The Morning News The future of protein will not include animal meat.
Homemade avocado burger. Credit: Marco Verch.

Chirping crickets are sustainable, but not that protein-rich.

There's a lot of buzz around insect-based protein these days. You can find pasta sauces like One Hop in many gourmet grocery sources, substituting crickets or mealworm for beef to make bolognese. Paleo dieters are intriguedLucky Peach says even if people are squeamish about eating grilled crickets, insect protein can be added to other foods to fortify them. Even Nas is convinced.

Among the benefits: they're vastly more sustainable, generating down to a hundredth the carbon footprint. The one doubt is whether bugs actually have enough protein to sustain us.

Feb 28, 2017

The fate of the planet could hinge on the success of a veggie burger.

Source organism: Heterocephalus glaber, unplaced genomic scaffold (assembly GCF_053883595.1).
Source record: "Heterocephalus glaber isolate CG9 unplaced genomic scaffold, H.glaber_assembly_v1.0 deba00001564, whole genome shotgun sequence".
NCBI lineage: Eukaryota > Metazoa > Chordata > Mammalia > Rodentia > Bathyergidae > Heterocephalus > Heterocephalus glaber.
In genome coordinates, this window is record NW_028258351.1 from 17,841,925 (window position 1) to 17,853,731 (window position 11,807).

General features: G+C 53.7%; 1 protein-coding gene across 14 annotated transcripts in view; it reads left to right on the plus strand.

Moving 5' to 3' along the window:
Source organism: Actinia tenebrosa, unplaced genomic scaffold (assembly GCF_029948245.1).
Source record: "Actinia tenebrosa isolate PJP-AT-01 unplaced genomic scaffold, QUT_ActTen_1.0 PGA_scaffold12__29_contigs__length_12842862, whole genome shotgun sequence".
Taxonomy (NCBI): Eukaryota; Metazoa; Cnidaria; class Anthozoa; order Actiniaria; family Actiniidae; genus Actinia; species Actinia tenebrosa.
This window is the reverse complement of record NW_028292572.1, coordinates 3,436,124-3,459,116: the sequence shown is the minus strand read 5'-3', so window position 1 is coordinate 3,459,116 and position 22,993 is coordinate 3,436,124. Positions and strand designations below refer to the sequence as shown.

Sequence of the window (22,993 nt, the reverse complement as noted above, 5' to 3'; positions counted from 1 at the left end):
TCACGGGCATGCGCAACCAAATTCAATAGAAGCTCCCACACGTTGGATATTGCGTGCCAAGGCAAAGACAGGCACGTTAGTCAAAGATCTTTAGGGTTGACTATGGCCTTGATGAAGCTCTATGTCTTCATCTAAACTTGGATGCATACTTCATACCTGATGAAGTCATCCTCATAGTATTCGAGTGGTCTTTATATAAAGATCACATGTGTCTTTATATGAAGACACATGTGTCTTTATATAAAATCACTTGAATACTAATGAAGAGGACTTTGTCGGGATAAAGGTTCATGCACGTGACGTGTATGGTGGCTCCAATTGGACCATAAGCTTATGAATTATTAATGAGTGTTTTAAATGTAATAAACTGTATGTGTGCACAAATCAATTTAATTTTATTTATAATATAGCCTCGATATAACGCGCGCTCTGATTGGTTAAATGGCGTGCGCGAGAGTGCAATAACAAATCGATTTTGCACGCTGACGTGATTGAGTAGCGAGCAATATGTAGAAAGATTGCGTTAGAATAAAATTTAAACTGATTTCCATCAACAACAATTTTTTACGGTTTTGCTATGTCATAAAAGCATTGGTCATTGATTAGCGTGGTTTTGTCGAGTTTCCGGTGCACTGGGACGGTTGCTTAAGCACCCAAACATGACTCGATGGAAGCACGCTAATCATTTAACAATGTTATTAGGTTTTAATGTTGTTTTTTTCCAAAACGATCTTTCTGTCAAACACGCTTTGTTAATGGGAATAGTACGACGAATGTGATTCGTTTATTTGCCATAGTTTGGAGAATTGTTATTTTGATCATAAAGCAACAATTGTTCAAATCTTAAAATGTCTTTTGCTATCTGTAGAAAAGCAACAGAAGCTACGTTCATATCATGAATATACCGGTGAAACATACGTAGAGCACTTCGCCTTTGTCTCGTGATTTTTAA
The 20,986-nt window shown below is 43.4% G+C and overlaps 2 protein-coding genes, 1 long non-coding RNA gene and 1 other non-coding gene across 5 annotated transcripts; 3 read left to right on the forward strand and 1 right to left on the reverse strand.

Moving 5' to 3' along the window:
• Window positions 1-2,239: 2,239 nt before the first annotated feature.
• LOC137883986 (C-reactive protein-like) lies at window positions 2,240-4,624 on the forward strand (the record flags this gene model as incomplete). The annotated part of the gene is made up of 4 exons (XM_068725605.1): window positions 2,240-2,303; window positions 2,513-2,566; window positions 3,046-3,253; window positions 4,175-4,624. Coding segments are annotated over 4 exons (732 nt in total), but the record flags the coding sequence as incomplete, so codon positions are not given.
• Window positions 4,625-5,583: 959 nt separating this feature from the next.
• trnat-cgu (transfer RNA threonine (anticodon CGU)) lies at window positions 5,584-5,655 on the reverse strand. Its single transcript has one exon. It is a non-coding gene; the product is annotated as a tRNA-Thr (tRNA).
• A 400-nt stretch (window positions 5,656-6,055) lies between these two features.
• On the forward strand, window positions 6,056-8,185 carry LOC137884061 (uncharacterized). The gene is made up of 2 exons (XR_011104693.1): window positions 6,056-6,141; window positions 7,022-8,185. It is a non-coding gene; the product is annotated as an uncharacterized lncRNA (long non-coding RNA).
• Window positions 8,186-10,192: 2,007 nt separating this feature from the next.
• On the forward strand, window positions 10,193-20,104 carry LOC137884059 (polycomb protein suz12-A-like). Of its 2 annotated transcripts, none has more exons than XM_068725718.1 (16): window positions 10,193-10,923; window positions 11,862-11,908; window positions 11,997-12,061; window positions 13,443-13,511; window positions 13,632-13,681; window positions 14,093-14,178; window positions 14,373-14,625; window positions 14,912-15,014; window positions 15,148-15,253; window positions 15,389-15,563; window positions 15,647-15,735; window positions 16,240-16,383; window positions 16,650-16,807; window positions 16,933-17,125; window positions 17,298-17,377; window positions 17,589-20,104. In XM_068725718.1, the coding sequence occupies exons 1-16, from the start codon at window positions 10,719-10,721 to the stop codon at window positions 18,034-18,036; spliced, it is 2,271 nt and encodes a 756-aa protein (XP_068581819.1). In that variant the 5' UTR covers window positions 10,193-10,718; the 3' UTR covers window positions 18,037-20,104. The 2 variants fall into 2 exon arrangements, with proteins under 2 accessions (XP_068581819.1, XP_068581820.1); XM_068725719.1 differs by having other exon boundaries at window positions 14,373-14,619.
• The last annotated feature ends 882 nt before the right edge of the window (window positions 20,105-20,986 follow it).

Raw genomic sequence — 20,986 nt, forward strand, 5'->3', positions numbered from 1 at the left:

The Impossible Burger is meatless, lab-grown, and aims to be indistinguishable from a real burger. Right now, it falls apart too easily, but it's getting there.
↩︎ The Ringer
Feb 28, 2017

Subway's "chicken" meat is only half chicken.

The other half is soy, according to DNA tests carried out by Canadian journalists. None of the fast-food chicken tested came out at 100 percent, but Subway was the only one with results so drastic the team decided to test it twice.

Mar 1, 2017

Everything is great about algae, except the taste.

"2017 might very well be the year of algae." Spirulina is already used as a protein-rich ingredient by many food manufacturers and health-conscious home chefs, but algae is poised to explode in popularity.

It's packed with vitamins, rich in omega-3s, and sustainable. The barrier here is flavor, with even NASA rejecting it for tasting weird, so the protein's path to market is likely as an additive or substitute for now.

Feb 28, 2017

"The Future of Protein Will Not Be Animal Meat." Atlantic writer and doctor James Hamblin traverses California learning about the science of shifting diets.

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